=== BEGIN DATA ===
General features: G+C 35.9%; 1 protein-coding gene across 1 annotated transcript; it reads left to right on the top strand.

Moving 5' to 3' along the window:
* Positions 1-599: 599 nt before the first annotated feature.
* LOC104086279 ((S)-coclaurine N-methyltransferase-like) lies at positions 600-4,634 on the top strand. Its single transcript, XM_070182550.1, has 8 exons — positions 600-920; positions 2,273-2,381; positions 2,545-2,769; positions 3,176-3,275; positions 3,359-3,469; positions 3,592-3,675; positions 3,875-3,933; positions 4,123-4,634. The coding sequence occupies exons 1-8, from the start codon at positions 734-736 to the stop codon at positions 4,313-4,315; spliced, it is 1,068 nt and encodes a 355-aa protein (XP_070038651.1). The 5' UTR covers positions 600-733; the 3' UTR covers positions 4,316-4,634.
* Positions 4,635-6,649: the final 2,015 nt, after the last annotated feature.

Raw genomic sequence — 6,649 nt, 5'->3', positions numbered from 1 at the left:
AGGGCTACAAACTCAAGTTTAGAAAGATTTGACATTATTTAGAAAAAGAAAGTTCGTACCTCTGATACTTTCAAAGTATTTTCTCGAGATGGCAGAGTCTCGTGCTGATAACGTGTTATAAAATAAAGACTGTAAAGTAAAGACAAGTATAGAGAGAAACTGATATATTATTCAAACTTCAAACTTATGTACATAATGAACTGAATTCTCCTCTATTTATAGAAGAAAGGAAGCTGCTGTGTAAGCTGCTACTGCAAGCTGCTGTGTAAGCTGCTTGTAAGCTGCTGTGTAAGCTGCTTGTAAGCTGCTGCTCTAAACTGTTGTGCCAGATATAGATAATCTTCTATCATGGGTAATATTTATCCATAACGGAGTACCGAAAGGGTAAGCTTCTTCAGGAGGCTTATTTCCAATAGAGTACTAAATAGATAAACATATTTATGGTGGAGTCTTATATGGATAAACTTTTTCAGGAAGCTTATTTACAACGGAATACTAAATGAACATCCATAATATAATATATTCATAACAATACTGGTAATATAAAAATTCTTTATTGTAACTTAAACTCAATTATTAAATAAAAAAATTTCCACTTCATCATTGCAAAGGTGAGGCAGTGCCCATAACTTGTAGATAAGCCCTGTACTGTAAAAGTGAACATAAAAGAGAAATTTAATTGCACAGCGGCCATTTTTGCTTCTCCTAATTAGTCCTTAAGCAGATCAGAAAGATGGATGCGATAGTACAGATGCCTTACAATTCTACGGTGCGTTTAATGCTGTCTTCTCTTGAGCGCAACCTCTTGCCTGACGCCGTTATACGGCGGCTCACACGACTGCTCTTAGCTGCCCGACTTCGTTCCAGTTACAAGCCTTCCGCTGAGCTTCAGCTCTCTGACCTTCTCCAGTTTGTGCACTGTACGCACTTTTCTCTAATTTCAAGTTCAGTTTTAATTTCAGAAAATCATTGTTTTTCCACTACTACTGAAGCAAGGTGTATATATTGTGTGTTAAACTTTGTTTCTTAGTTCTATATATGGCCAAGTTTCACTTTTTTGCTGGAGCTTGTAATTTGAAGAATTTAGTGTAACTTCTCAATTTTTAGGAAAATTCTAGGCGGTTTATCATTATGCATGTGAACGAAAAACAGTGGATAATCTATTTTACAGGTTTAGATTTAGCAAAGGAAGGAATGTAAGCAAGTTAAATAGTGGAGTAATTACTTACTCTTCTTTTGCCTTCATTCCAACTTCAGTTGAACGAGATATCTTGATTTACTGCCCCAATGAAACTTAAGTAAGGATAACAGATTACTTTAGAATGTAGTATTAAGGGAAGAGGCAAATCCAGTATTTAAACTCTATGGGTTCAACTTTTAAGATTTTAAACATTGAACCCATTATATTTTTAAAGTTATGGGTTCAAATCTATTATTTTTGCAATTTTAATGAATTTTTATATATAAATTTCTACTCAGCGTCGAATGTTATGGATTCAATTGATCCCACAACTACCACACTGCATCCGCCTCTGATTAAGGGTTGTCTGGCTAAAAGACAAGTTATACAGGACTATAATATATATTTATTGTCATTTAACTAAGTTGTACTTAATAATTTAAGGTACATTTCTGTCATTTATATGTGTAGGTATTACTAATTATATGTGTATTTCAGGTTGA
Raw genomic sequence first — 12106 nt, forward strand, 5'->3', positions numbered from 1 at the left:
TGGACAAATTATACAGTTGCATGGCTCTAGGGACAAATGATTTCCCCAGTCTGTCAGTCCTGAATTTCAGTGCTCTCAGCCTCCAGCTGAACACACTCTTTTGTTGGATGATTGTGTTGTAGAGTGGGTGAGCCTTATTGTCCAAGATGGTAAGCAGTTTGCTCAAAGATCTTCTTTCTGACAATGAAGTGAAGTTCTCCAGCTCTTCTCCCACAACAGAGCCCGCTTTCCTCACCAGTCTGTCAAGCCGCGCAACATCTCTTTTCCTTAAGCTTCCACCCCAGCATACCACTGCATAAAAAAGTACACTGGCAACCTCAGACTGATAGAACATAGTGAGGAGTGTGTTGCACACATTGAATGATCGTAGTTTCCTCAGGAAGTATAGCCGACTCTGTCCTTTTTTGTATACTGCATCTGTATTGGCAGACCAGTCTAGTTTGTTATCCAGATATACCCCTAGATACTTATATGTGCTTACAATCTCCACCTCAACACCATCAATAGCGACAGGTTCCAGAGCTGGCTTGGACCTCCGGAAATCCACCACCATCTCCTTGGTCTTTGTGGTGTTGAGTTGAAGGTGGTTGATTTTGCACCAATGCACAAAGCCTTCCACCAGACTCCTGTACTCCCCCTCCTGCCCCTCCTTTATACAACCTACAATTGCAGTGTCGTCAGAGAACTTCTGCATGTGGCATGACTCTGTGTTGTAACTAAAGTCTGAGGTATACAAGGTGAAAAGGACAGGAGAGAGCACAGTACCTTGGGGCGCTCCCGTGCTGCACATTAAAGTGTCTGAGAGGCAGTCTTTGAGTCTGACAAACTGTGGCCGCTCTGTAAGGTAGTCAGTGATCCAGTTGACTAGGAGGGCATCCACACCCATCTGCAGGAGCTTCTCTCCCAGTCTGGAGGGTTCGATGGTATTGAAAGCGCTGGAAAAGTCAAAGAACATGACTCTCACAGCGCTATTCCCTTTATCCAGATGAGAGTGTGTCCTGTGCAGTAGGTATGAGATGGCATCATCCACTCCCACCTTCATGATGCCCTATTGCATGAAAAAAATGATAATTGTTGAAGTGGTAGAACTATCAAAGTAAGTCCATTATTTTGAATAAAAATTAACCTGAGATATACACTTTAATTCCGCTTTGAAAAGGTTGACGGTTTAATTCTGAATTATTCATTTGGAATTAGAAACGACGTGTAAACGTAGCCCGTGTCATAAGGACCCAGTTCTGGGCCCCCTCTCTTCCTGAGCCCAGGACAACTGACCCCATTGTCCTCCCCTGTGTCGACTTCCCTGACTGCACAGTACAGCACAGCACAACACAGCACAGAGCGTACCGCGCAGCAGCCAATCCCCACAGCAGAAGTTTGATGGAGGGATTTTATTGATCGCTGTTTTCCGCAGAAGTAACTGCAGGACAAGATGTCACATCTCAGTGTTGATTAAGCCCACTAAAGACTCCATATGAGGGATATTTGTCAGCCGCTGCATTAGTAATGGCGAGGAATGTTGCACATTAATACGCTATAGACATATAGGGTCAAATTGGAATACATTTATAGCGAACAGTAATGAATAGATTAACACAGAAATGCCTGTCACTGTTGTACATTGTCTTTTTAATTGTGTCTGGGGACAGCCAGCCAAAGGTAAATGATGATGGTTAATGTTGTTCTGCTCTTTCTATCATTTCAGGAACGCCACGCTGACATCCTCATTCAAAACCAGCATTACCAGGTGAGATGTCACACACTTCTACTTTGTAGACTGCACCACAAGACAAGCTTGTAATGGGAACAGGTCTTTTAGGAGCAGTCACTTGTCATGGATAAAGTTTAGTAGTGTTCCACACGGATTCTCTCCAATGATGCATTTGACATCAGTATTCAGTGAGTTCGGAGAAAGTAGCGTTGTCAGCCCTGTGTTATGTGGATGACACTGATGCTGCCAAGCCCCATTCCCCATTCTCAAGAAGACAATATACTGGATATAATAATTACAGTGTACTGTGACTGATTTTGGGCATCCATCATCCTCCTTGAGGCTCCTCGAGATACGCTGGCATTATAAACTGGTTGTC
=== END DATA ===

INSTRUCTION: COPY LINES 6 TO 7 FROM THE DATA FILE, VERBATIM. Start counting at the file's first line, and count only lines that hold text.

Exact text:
Raw genomic sequence — 6,649 nt, 5'->3', positions numbered from 1 at the left:
AGGGCTACAAACTCAAGTTTAGAAAGATTTGACATTATTTAGAAAAAGAAAGTTCGTACCTCTGATACTTTCAAAGTATTTTCTCGAGATGGCAGAGTCTCGTGCTGATAACGTGTTATAAAATAAAGACTGTAAAGTAAAGACAAGTATAGAGAGAAACTGATATATTATTCAAACTTCAAACTTATGTACATAATGAACTGAATTCTCCTCTATTTATAGAAGAAAGGAAGCTGCTGTGTAAGCTGCTACTGCAAGCTGCTGTGTAAGCTGCTTGTAAGCTGCTGTGTAAGCTGCTTGTAAGCTGCTGCTCTAAACTGTTGTGCCAGATATAGATAATCTTCTATCATGGGTAATATTTATCCATAACGGAGTACCGAAAGGGTAAGCTTCTTCAGGAGGCTTATTTCCAATAGAGTACTAAATAGATAAACATATTTATGGTGGAGTCTTATATGGATAAACTTTTTCAGGAAGCTTATTTACAACGGAATACTAAATGAACATCCATAATATAATATATTCATAACAATACTGGTAATATAAAAATTCTTTATTGTAACTTAAACTCAATTATTAAATAAAAAAATTTCCACTTCATCATTGCAAAGGTGAGGCAGTGCCCATAACTTGTAGATAAGCCCTGTACTGTAAAAGTGAACATAAAAGAGAAATTTAATTGCACAGCGGCCATTTTTGCTTCTCCTAATTAGTCCTTAAGCAGATCAGAAAGATGGATGCGATAGTACAGATGCCTTACAATTCTACGGTGCGTTTAATGCTGTCTTCTCTTGAGCGCAACCTCTTGCCTGACGCCGTTATACGGCGGCTCACACGACTGCTCTTAGCTGCCCGACTTCGTTCCAGTTACAAGCCTTCCGCTGAGCTTCAGCTCTCTGACCTTCTCCAGTTTGTGCACTGTACGCACTTTTCTCTAATTTCAAGTTCAGTTTTAATTTCAGAAAATCATTGTTTTTCCACTACTACTGAAGCAAGGTGTATATATTGTGTGTTAAACTTTGTTTCTTAGTTCTATATATGGCCAAGTTTCACTTTTTTGCTGGAGCTTGTAATTTGAAGAATTTAGTGTAACTTCTCAATTTTTAGGAAAATTCTAGGCGGTTTATCATTATGCATGTGAACGAAAAACAGTGGATAATCTATTTTACAGGTTTAGATTTAGCAAAGGAAGGAATGTAAGCAAGTTAAATAGTGGAGTAATTACTTACTCTTCTTTTGCCTTCATTCCAACTTCAGTTGAACGAGATATCTTGATTTACTGCCCCAATGAAACTTAAGTAAGGATAACAGATTACTTTAGAATGTAGTATTAAGGGAAGAGGCAAATCCAGTATTTAAACTCTATGGGTTCAACTTTTAAGATTTTAAACATTGAACCCATTATATTTTTAAAGTTATGGGTTCAAATCTATTATTTTTGCAATTTTAATGAATTTTTATATATAAATTTCTACTCAGCGTCGAATGTTATGGATTCAATTGATCCCACAACTACCACACTGCATCCGCCTCTGATTAAGGGTTGTCTGGCTAAAAGACAAGTTATACAGGACTATAATATATATTTATTGTCATTTAACTAAGTTGTACTTAATAATTTAAGGTACATTTCTGTCATTTATATGTGTAGGTATTACTAATTATATGTGTATTTCAGGTTGA